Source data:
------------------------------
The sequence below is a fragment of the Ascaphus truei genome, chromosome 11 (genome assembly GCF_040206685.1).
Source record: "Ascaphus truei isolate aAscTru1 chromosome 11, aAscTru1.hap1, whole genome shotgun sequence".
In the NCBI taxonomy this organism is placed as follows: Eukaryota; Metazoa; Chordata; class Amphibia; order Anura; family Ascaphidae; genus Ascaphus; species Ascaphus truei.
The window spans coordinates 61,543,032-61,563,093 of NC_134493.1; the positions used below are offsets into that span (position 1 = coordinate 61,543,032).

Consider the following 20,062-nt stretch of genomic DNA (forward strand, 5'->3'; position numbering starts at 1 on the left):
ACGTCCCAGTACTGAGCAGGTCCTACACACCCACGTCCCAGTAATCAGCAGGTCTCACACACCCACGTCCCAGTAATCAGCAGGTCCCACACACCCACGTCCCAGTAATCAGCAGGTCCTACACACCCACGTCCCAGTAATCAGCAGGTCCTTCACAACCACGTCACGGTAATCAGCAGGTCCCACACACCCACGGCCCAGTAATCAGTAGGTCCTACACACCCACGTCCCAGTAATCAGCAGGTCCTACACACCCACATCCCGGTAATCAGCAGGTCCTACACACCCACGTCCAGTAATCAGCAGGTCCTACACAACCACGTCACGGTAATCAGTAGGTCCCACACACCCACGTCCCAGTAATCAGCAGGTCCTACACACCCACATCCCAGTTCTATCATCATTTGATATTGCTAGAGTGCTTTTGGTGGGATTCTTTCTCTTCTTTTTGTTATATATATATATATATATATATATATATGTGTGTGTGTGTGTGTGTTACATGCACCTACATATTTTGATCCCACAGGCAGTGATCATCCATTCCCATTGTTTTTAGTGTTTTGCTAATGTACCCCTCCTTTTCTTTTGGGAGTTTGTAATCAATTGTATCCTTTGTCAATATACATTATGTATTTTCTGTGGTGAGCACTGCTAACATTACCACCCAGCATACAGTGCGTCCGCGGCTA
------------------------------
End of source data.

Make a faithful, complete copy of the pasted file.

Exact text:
The sequence below is a fragment of the Ascaphus truei genome, chromosome 11 (genome assembly GCF_040206685.1).
Source record: "Ascaphus truei isolate aAscTru1 chromosome 11, aAscTru1.hap1, whole genome shotgun sequence".
In the NCBI taxonomy this organism is placed as follows: Eukaryota; Metazoa; Chordata; class Amphibia; order Anura; family Ascaphidae; genus Ascaphus; species Ascaphus truei.
The window spans coordinates 61,543,032-61,563,093 of NC_134493.1; the positions used below are offsets into that span (position 1 = coordinate 61,543,032).

Consider the following 20,062-nt stretch of genomic DNA (forward strand, 5'->3'; position numbering starts at 1 on the left):
ACGTCCCAGTACTGAGCAGGTCCTACACACCCACGTCCCAGTAATCAGCAGGTCTCACACACCCACGTCCCAGTAATCAGCAGGTCCCACACACCCACGTCCCAGTAATCAGCAGGTCCTACACACCCACGTCCCAGTAATCAGCAGGTCCTTCACAACCACGTCACGGTAATCAGCAGGTCCCACACACCCACGGCCCAGTAATCAGTAGGTCCTACACACCCACGTCCCAGTAATCAGCAGGTCCTACACACCCACATCCCGGTAATCAGCAGGTCCTACACACCCACGTCCAGTAATCAGCAGGTCCTACACAACCACGTCACGGTAATCAGTAGGTCCCACACACCCACGTCCCAGTAATCAGCAGGTCCTACACACCCACATCCCAGTTCTATCATCATTTGATATTGCTAGAGTGCTTTTGGTGGGATTCTTTCTCTTCTTTTTGTTATATATATATATATATATATATATATATGTGTGTGTGTGTGTGTGTTACATGCACCTACATATTTTGATCCCACAGGCAGTGATCATCCATTCCCATTGTTTTTAGTGTTTTGCTAATGTACCCCTCCTTTTCTTTTGGGAGTTTGTAATCAATTGTATCCTTTGTCAATATACATTATGTATTTTCTGTGGTGAGCACTGCTAACATTACCACCCAGCATACAGTGCGTCCGCGGCTA